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The development of acute kidney injury (AKI) during hospitalizations has become a widespread problem that leads to prolonged hospital stays and an increased risk of the development of renal failure. Several national prospective studies have been conducted to identify the most common causes of hospital acquired acute kidney injury (HAAKI) including contrast-induced, drug-induced, sepsis with hypotension, and comorbid organ dysfunction. To attempt to reduce HAAKI and its long-term consequences both to patients and the healthcare system, our study aimed to review creatinine changes among patients admitted to five general medicine teams. Our study goal was to see whether spreading awareness of the common causes of HAAKI through an alert-intervention to providers decreased the rate of occurrence of HAAKI in our hospital system.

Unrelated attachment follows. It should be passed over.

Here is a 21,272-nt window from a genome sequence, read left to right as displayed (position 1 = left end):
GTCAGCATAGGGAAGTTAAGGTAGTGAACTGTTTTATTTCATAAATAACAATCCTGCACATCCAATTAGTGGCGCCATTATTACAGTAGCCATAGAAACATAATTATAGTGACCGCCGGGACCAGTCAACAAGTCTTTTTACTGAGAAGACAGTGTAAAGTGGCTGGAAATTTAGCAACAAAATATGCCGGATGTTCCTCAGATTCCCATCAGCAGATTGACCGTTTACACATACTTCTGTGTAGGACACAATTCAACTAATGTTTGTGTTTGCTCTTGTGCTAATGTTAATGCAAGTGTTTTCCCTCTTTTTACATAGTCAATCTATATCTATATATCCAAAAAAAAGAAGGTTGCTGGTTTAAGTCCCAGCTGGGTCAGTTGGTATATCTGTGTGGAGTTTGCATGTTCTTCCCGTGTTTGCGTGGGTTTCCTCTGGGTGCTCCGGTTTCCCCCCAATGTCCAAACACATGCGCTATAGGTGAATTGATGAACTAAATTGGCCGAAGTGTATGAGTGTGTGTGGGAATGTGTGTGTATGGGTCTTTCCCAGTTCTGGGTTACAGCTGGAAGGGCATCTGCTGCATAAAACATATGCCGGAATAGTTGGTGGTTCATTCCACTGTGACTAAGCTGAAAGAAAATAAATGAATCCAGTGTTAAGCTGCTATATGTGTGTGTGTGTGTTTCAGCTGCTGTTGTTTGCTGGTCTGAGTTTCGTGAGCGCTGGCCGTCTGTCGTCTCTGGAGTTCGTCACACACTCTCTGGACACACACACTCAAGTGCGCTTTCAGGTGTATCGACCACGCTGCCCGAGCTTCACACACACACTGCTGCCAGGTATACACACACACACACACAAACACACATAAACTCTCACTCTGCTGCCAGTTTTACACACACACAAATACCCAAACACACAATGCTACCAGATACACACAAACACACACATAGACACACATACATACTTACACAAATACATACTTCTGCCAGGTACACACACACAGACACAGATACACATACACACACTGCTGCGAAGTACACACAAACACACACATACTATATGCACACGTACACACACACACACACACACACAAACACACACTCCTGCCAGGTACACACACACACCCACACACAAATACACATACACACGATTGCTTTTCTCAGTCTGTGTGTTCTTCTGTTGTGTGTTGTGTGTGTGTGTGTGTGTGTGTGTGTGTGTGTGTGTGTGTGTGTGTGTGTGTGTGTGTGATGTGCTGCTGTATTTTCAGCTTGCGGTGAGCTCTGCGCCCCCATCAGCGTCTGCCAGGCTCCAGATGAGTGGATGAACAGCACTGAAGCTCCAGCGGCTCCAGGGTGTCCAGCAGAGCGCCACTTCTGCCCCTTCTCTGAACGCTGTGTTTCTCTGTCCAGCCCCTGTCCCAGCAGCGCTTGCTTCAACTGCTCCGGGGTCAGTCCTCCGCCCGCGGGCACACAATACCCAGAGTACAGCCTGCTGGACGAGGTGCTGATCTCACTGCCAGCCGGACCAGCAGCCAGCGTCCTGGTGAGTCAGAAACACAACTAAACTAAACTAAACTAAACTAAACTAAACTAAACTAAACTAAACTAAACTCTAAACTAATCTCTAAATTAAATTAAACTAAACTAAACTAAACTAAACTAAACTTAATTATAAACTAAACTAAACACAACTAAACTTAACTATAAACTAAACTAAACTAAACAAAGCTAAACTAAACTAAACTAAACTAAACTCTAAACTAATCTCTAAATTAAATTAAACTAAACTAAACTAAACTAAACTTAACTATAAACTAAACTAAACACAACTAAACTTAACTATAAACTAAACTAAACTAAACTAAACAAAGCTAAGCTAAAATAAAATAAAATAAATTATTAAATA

quality improvement, acute kidney injury, hospital acquired acute kidney injury, intervention
Medicine and Health Sciences
Ahuja, MD, Amisha; Bharel, MD, Sonia; Durney, MD, Phil; Katz, MD, Goni; Tarangelo, MD, Nicholas; Uricheck, MD, James; and Zukas, MD, Randi, "Analysis of Alert Based Intervention on Management of Hospital-Acquired Acute Kidney Injury: A Prospective Study" (2019). House Staff Quality Improvement and Patient Safety Conference. Poster 102.